2010 will see continued growth in crime and the exploitation of people through social media technologies that allow cyber criminals to prey on all of us by means of credit card fraud, phishing, identity theft, and distribution of child pornography. Crimeware such as keystroke loggers and those programs that steal passwords and compromise web browsers that then point to fake websites are the cyber crime du jour. Ransomware is a particularly nasty form of cyber crime where victim's computers are infected, the data and/or files are encrypted and the victims are forced to pay a ransom for the encryption key. A new variation of Ransomware adds a twist that blocks internet access and requires the victim to send a text message (at a premium rate of course) for the code to free the data.
The Cloud will get worse before it gets better. But it will get better. The Cloud is going to win. It's faster. It's better. It's cheaper. But there are security issues, and they're not simply the sort of problems that can be worked out by taking a CIO out to lunch and promising everything's going to be OK. Genuine, technical security faults in cloud technology will garner a huge amount of attention. The faults will eventually be addressed, because existing investments are so very high.
About the Author
Frank Saxton is a computer network security engineer and Easyrider LAN Pro principle. Home-based in Portland, Oregon, Frank has been designing remote diagnostic and network enterprise monitoring centers since the late 1970s. Prior to becoming a professional systems engineering consultant in 1990, Frank had a 20 year career in computer systems field engineering and field engineering management. Frank has a BSEE from Northeastern University and holds several certifications including Network General's Certified Network Expert (CNX). As a NOC design engineer and architect, Frank works regularly with enterprise-class monitoring tools such as HP Openview Operations, BMC Patrol and others. In his enterprise security audit work, Frank uses sniffers and other professional grade monitoring tools on a daily basis.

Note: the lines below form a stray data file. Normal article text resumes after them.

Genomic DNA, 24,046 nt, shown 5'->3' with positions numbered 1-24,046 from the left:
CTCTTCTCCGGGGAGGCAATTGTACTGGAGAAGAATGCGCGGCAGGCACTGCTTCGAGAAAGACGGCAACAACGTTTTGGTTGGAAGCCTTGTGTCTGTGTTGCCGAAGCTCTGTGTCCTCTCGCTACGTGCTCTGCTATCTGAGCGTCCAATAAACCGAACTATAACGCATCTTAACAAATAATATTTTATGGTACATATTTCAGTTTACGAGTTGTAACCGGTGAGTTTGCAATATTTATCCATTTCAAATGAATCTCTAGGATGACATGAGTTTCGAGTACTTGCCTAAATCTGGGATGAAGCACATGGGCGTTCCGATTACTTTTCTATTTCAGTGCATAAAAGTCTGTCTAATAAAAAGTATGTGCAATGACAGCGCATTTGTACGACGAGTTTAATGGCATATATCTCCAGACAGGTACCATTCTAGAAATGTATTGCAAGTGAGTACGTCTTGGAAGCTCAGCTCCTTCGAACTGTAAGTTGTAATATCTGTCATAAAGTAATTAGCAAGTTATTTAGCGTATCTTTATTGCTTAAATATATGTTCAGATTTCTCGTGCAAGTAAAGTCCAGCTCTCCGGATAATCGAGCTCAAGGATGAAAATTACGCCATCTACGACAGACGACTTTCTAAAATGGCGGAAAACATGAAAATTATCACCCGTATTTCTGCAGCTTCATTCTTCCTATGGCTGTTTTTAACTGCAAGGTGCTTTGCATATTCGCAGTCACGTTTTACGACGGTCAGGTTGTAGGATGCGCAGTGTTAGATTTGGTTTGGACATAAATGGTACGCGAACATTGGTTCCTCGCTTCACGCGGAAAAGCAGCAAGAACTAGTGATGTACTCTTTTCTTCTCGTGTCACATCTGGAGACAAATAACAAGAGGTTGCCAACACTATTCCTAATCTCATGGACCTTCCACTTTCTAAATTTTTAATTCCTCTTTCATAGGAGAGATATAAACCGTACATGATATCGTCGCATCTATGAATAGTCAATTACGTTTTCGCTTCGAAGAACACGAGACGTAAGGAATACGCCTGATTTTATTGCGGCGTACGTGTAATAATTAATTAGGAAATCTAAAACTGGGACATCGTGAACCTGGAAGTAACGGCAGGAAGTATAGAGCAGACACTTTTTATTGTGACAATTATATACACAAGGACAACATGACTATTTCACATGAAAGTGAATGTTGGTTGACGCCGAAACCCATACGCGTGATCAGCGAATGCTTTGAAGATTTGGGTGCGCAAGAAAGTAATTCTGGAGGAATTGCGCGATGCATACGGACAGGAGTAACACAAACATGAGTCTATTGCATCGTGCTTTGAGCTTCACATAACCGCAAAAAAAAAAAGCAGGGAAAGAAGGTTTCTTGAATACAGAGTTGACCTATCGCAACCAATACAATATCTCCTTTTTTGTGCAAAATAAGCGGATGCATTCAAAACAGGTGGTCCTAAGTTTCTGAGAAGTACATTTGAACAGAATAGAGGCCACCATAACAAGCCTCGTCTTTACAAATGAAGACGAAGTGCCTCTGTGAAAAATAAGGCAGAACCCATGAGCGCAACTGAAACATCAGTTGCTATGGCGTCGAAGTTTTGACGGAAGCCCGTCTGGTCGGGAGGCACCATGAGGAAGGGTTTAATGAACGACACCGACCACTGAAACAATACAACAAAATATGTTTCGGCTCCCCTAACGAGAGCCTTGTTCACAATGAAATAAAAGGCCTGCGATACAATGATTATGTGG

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IT employment challenges of the 21st century
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ISO/IEC 27005:2008 Standard for Security Risk Management
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Intrusion Detection Systems IDS White Paper
Rootkit White Paper
Unnecessary Windows XP Services White Paper
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Phishing White Paper
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Conficker White Paper
SPAM White Paper
Best Practices White Paper
Denial of Service DoS White Paper
Trojan Virus Attacks White Paper
Port Scanning White Paper
Monitoring Basics 101 White Paper
Monitoring Basics 102 White Paper
Monitoring Basics 103 White Paper
Virtual Machine Security White Paper
Aurora vulnerability White Paper
Shelfware White Paper
Outsourcing White Paper
Easyrider LAN Pro Consulting services:
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Last modified December 16, 2009